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For Healing and Health, Dream On

In Your Dreams
By
WebMD Feature

June 25, 2001 -- We've all experienced dreams, the gateway into a chaotic territory of joy and embarrassment, exhilaration and fear. For centuries, Tibetan doctors have used dreams for diagnosis and healing. Tibetan dream yoga is said to be a preparation for death and a pathway to enlightenment. Today, Western psychologists and mental explorers are developing new ways to use dreams to unleash the creativity of the human mind.

Tibetan doctors ask patients about their dreams because it helps them understand the person's physical problems, says Nida Chenagtsang, a doctor of Tibetan medicine. Dreams must be combined with other diagnostic signs, but they offer valuable clues.

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"For example, when a patient dreams of dirty water, this could be connected with kidney problems and the urinary system," Nida says. "The dream may signal problems on a energetic level, before those problems manifest on the physical level." Nida is co-director of the medical department of Shang Shung Institute in Tuscany, Italy, and teaches a course on dreams in Tibetan medicine.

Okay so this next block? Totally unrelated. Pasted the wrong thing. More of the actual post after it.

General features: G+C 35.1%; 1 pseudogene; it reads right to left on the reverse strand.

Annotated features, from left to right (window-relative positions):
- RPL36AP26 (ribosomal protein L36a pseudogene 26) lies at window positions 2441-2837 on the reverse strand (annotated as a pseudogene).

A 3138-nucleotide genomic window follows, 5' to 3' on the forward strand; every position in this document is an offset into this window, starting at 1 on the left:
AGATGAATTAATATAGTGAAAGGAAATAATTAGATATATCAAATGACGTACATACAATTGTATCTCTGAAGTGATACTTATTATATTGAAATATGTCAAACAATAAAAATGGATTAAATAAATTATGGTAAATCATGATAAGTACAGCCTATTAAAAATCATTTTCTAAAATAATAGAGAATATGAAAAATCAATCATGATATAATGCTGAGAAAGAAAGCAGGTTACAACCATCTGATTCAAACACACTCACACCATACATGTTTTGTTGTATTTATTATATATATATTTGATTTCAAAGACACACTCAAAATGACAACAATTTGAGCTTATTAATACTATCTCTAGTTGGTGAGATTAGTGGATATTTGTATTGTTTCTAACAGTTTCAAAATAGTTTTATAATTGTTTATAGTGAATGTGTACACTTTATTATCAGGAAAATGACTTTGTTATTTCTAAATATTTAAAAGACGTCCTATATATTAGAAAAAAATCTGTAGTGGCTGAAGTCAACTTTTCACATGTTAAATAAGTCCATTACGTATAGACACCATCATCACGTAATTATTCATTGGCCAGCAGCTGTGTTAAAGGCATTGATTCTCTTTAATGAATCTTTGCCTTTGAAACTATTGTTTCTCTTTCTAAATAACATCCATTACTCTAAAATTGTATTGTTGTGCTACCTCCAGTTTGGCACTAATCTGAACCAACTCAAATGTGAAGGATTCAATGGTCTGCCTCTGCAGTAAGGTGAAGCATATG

Tibetan Dream Yoga

Many of us look at dreams for signals about what's going on in our lives, says Lama Tsering Everest. "However, Tibetan dream yoga isn't about the content of our dreams. In fact, dream yoga is really about our waking life. The Buddha said life is like a dream. Everything that appears so solid to us is really insubstantial, like the reflection of the moon on water. Rather than trying to manipulate the circumstances of our lives to produce happiness, we can find true fulfillment by working for the welfare of others." Everest, a westerner, has been recognized as a lama in the Nyingma Buddhist tradition, and is the head of Odsal Ling Meditation Center in São Paulo, Brazil.

While Tibetan Buddhism does include many specific methods of dream yoga, traditionally the details aren't discussed publicly, Everest says. "These advanced teachings are available only within a personal relationship with an authentic teacher of the tradition. In dream yoga, we use our dreams to understand the nature of reality. The first step toward using the methods of dream yoga is developing a sincere wish to help others."

Namkhai Norbu, in his book Dream Yoga and the Practice of Natural Light, does reveal methods used in one dream yoga tradition. He advises people to fall asleep while visualizing a white Tibetan syllable (or English letter) representing the sound "ah." Men should lie on their right side, women on their left side.

"Awareness within the dream state becomes a way to develop oneself and to break one's heavy conditioning," he writes. However, Norbu too says that a personal relationship with a teacher is essential for a full understanding of the practice.

"When you read a book you can understand all concepts in an intellectual way," he writes. "If you receive a transmission from a teacher, you can have a different taste." Norbu is a retired professor of Tibetan language and literature at the Oriental Institute of the University of Naples, Italy.

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